Morgan said the shift at the Columbia staple is that its residents, and potential residents, “are more focused on lifestyle, not care or services. We are a life planning community, and [residents] have to be independent to come in. The step up here is more to satisfy other areas of life.

But he also stressed that Vantage House is set up to accommodate the physical changes in life and health. As for the topic of expansion, Morgan said that topic hasn’t moved onto the radar screen, at least not yet. “The topic has arisen,” he said, “but we haven’t really focused on opportunities to add rooms to the campus.”

The reason for the movement in the senior housing market is that “its demographics are growing,” said Geary Milliken, president and CEO with Carroll Lutheran Village, in Westminster, and the new-ish Lutheran Village at Miller’s Grant, in Ellicott City.

“Maryland is a highly-regulated market, and that means it’s growing a little slower,” said Milliken, pointing out that seniors often relocate to other states, notably Delaware, because it does not tax retirement income.

Universal Design is another reason for the recent sluggishness in the state’s market, he said. “That’s an important point, because the market is ripe for retrofitting, especially with high tech products like motion detectors. That trend, combined with the costs of new construction, could also be part of the reason why senior living communities haven’t been coming out of the ground as much in recent years.”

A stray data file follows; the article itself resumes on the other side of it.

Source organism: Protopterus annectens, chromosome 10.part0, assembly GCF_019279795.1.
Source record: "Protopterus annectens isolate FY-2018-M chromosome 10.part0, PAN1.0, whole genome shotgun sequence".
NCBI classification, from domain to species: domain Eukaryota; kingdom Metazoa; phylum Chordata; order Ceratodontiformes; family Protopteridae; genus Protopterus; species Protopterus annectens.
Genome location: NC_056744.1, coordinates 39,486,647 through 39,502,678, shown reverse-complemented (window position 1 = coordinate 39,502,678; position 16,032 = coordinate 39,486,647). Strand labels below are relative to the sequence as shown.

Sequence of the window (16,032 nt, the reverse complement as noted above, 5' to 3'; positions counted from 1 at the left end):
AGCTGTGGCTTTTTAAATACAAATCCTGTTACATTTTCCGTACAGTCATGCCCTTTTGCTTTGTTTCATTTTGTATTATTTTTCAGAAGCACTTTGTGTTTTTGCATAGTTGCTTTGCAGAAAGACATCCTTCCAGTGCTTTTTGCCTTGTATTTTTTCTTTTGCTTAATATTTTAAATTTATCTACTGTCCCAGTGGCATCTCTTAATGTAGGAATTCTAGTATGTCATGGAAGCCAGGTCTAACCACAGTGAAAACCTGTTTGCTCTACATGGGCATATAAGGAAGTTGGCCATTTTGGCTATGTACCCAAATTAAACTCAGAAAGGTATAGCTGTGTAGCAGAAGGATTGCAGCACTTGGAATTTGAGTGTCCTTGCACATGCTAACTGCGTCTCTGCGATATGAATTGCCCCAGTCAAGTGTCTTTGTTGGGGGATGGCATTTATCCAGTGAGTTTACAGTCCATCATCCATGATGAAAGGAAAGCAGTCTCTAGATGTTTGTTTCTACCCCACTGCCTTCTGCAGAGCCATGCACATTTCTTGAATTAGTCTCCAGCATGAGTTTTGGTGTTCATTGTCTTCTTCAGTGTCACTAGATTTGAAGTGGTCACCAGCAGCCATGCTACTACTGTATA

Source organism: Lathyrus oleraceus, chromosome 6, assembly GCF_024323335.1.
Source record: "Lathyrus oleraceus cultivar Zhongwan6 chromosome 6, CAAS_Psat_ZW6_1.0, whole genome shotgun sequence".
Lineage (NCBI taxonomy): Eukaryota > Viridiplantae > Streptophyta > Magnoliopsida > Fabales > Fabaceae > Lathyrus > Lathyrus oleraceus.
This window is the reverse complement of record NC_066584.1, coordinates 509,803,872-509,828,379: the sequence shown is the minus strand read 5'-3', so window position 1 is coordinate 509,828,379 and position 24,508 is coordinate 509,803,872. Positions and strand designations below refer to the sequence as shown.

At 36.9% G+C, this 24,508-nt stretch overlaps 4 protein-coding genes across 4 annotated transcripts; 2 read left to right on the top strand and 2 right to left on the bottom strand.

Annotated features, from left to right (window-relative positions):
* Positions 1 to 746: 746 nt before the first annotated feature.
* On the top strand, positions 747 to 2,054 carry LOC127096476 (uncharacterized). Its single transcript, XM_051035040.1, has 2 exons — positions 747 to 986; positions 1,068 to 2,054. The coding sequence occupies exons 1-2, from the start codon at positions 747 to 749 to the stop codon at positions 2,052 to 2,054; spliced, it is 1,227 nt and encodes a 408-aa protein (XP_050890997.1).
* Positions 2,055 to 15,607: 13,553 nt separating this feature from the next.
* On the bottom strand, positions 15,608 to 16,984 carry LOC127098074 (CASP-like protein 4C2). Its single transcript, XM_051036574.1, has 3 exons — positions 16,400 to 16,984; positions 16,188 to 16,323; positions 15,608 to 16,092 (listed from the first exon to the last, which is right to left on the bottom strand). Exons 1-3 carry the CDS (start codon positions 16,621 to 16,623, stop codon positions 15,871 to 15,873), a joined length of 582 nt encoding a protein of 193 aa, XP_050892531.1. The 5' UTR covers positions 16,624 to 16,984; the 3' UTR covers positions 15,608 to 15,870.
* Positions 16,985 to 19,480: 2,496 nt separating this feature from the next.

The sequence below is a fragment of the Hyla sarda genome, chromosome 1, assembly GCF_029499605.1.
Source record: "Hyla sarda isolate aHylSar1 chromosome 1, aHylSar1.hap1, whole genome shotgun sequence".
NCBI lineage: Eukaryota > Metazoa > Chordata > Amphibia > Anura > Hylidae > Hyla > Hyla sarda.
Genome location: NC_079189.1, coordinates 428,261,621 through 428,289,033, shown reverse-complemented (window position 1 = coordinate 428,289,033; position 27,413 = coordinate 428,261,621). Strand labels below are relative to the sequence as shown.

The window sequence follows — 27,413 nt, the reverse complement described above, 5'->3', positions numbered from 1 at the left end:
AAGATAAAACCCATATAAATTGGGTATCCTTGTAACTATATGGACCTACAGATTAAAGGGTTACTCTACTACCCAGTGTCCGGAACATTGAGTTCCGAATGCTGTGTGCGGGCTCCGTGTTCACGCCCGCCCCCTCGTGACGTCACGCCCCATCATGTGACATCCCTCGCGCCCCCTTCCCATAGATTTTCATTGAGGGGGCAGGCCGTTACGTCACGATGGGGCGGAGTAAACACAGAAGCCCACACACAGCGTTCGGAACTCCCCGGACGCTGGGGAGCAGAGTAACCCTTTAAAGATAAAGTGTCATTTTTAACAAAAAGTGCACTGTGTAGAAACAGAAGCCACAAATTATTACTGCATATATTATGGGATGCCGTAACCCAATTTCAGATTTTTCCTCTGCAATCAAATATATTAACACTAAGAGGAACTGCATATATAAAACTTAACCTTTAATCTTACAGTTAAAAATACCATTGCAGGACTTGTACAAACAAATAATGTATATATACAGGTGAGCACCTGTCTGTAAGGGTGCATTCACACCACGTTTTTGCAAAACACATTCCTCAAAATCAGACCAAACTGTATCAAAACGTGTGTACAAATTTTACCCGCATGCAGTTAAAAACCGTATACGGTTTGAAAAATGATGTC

Then comes the matter of aging construction. “Seventy percent of senior housing [in the area] is 25 years of age or older, and doesn’t include Universal Design. That bodes well for new construction in the state, too.


Milliken also feels like assisted living communities across the country, and maybe in this area, “may be overbuilt,” hence “a slowdown in that sector,” he said. “We are faith-based nonprofit. There is a split between corporations that are in it for money and faith-based organizations. Our Miller’s Grant project was the first CCRC that had opened in Maryland in several years, the last being Ingleside at King Farm,” in Rockville.
However, be that as it may: “The good news,” he said, “is that Miller’s Grant’s 241 residential units are filling up ahead of schedule and are 88% filled; Carroll Lutheran Village, in Westminster, an older product, encompasses 398 units, and sits at 97% occupancy,” which has further tightened the area market.